Walker says that in 1996 he entered a restroom at American's maintenance facility at Los Angeles International Airport, and found the phrase "All Blacks Must Die" scrawled on a sign. In subsequent incidents, he found a cartoon of himself labeled "nigger" and his name next to a Nazi swastika. He also found a hangman's noose (on several occasions) in the main walkway leading to the center of the airline's servicing and repair facility.
He says that the graffiti and nooses were left untouched for months; several past and current employees have corroborated his story. Walker thinks that what happened is unacceptable, and that American didn't do enough to correct the situation. He's suing the company, and the trial was about to begin at our press time.
No one—including Walker—suggests that the airline did nothing in response to the problems. Among other things, the company conducted a formal investigation and created a graffiti patrol. Whether the company did enough will be the central question of the trial.
Technically, of course, whoever wrote the graffiti and displayed the nooses was exercising his or her free speech rights. I suspect that looking at the situation in that context offers scant comfort to Walker.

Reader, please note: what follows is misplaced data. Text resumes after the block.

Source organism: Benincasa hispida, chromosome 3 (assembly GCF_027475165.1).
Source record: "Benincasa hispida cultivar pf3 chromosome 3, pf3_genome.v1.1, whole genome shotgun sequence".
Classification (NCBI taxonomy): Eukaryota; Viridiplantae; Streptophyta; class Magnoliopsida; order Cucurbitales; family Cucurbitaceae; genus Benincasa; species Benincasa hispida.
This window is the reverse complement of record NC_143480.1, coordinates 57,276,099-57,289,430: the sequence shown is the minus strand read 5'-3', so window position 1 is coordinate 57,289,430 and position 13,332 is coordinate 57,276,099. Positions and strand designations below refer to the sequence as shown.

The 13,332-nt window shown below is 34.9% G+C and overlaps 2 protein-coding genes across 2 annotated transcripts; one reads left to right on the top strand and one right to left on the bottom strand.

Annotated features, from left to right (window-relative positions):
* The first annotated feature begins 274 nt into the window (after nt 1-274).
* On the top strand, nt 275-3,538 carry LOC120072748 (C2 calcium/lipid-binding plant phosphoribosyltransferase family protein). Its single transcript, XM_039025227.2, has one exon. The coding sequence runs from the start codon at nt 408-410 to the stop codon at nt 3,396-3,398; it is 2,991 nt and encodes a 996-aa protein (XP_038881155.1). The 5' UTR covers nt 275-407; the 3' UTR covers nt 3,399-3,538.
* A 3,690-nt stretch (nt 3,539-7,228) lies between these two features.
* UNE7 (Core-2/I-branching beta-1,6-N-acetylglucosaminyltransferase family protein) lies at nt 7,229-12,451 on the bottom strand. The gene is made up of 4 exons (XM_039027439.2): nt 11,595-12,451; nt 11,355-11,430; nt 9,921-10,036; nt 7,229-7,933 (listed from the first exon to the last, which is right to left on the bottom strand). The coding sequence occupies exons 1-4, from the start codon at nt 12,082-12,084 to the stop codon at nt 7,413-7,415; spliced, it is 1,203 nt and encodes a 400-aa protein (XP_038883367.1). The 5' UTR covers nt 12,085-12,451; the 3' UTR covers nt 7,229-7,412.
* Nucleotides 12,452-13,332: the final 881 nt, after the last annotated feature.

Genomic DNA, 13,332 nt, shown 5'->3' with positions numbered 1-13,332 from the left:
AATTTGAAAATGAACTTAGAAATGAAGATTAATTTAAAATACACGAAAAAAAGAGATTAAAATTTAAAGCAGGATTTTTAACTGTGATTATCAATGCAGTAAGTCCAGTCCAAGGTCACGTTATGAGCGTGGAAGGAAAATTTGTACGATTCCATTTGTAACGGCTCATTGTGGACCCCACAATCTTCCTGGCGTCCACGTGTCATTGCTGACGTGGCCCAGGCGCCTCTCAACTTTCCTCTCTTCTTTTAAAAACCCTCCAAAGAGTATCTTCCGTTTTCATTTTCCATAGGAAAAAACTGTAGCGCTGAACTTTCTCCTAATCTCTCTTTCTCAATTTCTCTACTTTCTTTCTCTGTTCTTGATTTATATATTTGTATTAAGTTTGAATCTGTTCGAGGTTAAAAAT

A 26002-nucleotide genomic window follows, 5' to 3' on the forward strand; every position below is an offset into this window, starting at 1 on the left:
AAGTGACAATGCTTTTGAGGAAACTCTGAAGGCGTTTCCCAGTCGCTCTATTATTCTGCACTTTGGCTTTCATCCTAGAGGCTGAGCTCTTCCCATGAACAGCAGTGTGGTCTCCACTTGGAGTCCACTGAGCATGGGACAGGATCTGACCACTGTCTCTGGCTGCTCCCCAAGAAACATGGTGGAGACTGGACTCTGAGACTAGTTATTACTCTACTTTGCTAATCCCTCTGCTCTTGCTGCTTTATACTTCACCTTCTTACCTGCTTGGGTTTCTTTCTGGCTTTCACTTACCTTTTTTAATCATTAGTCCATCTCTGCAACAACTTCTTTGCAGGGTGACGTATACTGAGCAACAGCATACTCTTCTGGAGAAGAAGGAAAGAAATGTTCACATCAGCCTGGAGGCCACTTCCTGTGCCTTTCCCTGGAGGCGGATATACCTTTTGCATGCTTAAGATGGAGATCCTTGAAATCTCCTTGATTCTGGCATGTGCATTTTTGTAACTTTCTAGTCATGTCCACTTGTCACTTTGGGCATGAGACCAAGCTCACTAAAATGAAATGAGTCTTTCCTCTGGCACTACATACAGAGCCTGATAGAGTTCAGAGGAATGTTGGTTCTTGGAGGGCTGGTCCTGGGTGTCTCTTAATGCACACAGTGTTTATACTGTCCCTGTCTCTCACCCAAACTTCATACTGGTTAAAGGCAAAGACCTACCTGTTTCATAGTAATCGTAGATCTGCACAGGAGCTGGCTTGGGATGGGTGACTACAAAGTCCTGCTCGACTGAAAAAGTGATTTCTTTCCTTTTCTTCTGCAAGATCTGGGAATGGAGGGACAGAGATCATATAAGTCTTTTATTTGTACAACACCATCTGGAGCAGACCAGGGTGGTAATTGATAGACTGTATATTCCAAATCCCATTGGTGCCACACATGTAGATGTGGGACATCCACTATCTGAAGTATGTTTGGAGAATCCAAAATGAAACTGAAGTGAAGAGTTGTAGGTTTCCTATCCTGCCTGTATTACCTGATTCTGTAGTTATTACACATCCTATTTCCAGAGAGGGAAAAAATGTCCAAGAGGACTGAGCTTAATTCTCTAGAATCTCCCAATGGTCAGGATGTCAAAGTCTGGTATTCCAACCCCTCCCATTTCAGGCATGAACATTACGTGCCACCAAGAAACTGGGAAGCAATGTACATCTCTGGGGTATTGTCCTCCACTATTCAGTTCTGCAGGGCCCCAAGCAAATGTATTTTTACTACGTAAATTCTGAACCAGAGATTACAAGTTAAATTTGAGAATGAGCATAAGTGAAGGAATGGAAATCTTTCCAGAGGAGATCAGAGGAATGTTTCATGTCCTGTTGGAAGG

Neither, I'm sure, does American's assertion that with 100,000 employees on the payroll, "not everyone in the company is an angel." No doubt that's true. But does that mean that Walker—and others—have to live with repugnant behavior? It certainly shouldn't.
Organizations of all sizes are grappling with these issues, and we all know some of the steps taken to address such problems: antidiscrimination policies, diversity training, and so on.
At every turn, however, efforts to monitor employee expression in the interest of reducing workplace hostility are met with an equal pressure to solicit employee ideas, suggestions and participation. What's an employer to do?
Imperfect though the situation is, living with the seeming contradiction of both encouraging and discouraging open dialogue is necessary. Policies, training and so forth are part of the answer.
But in most corporations—and in most of our national dialogue about this issue—one key factor has been overlooked. While we educate employees, and the population, about the particulars of discrimination and acceptable conduct, we must also remind people that with privilege comes responsibility.
For too long, we've focused on our privileges—free speech among them. The nation's architects, however, never intended that democracy should be a free ride. To enjoy the privileges that life in the United States affords, we all have a responsibility to participate. Sadly, the ways in which we can do that—voting, serving jury duty, and so on—are widely ignored or disparaged.
I'm not suggesting that HR can fix our societal malaise. But HR can work to remind employees at all levels that any job offers both privileges and responsibilities, and that failing to meet those responsibilities is unacceptable. It's a radical concept whose time has come—again.
Other columns by Allan Halcrow: